Yet another candidate to explain asymmetry reversal was recognised by Georgobiani et al. (2003). They noticed that pmodes featured in the velocity and intensity power spectra of 3D hydrodynamic simulations of the stellar uppermost layers have opposite asymmetries when they are computed at fixed optical depth, but identical asymmetries when they are computed at fixed geometrical depth. They therefore proposed the following picture: the velocity and intensity line profiles are intrinsically proportional to one another, but the height of unity optical depth, at which the intensity fluctuations are observed, oscillates with the mode. Since there is a strong temperature gradient there, the observed background temperature also oscillates, which adds a component to the resonant intensity signal. They showed that this added component tends to reduce the amplitude of the intensity fluctuations. However, because the κ − T relation is highly nonlinear at the photosphere, this reduction is not uniform over the entire line profile, and thus it changes its asymmetry. Since there is no equilibrium velocity gradient, there is no corresponding additional component in the velocity signal, and the velocity asymmetry remains unaffected.
At the core of these models lies the assumption that the gas temperature at the photosphere and the effective temperature are equal, and therefore have equal relative fluctuations. This assumption means that the velocity and intensity line profiles should have the same asymmetry, so that the key to understanding the asymmetry reversal puzzle must be sought elsewhere. While this assumption is not problematic when it is used as a photospheric boundary condition in the framework of fully nonadiabatic calculations (Dupret et al. 2002), it becomes more questionable when used to justify that luminosity and temperature eigenfunctions are simply proportional to one another. In this context, our objective is to question this assumption, and to show that the radiative flux reacts in a more complex way to temperature variations, which has a crucial impact on line profile asymmetry in the intensity spectra. To this end, we extend the model of Philidet et al. (2020) for intensity observations. We show that, unlike previously thought, source localisation impacts velocity and intensity observations differently, so that an additional physical mechanism is not necessary to account for asymmetry reversal, except maybe at high frequency.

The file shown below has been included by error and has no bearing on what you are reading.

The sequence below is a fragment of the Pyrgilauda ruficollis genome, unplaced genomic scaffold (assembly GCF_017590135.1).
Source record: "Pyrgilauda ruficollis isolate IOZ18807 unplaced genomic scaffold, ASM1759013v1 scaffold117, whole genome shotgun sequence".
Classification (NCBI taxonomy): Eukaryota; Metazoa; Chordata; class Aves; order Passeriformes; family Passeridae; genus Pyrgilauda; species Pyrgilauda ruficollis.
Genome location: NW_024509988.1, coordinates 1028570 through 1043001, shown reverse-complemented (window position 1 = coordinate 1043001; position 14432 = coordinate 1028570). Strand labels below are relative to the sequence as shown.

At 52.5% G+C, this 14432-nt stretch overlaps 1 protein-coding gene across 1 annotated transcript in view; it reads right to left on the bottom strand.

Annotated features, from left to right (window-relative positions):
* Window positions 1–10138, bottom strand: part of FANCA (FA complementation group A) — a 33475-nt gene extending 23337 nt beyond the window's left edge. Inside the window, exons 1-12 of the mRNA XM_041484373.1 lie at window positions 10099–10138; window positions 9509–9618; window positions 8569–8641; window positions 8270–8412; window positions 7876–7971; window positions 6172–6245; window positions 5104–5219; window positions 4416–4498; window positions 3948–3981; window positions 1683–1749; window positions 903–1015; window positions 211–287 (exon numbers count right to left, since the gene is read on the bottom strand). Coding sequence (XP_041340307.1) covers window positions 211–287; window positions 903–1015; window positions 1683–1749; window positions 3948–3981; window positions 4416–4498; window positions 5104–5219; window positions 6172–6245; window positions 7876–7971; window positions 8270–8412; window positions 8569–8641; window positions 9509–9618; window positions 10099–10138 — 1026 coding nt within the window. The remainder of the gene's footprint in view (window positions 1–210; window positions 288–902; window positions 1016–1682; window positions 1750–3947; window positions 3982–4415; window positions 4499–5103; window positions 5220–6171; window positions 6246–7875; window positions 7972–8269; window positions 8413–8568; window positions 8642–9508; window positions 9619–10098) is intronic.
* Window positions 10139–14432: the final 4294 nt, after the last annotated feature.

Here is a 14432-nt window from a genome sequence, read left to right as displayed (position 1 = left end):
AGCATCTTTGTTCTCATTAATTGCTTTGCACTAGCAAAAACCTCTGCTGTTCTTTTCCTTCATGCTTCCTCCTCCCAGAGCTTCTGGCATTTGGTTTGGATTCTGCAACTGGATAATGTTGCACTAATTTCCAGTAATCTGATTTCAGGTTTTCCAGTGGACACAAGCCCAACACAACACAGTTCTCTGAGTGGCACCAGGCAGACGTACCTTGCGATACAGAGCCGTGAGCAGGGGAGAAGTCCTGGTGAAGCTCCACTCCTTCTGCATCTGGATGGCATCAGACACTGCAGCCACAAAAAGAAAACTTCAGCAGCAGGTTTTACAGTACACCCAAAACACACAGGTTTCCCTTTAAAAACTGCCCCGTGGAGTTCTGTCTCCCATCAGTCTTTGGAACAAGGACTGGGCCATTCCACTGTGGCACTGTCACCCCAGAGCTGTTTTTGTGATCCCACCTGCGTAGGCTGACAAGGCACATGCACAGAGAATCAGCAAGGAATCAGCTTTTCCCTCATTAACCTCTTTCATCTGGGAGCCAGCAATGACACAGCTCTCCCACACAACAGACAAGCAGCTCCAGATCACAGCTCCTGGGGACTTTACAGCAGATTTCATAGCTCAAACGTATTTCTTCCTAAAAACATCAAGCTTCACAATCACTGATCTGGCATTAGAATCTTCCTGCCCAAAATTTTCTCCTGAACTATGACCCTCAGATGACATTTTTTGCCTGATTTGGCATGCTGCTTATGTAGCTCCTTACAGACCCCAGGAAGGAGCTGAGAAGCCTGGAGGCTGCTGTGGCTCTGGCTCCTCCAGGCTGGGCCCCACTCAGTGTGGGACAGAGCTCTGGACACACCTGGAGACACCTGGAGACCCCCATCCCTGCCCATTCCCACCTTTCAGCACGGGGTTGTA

This paper is structured as follows. In Sect. 2 we describe the steps necessary for the adaptation of our model to intensity observations. We then present its predictions pertaining to asymmetry reversal in Sect. 3, and discuss these results in Sect. 4.
2. Modelling the intensity power spectrum
In order to adapt our pmode stochastic excitation model to intensity observations, it is first necessary to model the intensity Green’s function associated with radial pmodes. In Philidet et al. (2020), the wave equation was written in terms of a wave variable Ψ_{ω}, related to the velocity fluctuations through
where ρ is the equilibrium density, c is the sound speed, ω the angular frequency, j the imaginary unit. The notation refers to Fourier transform in time. The radial inhomogeneous wave equation then reads
where V(r) is the acoustic potential, Γ_{ω} is the frequencydependent damping rate of the oscillations, and S(r) is a source term proportional to the divergence of the fluctuating Reynolds stresses. The damping rates Γ_{ω} are inferred from observations; we use the same values as those presented in Table 1 of Philidet et al. (2020).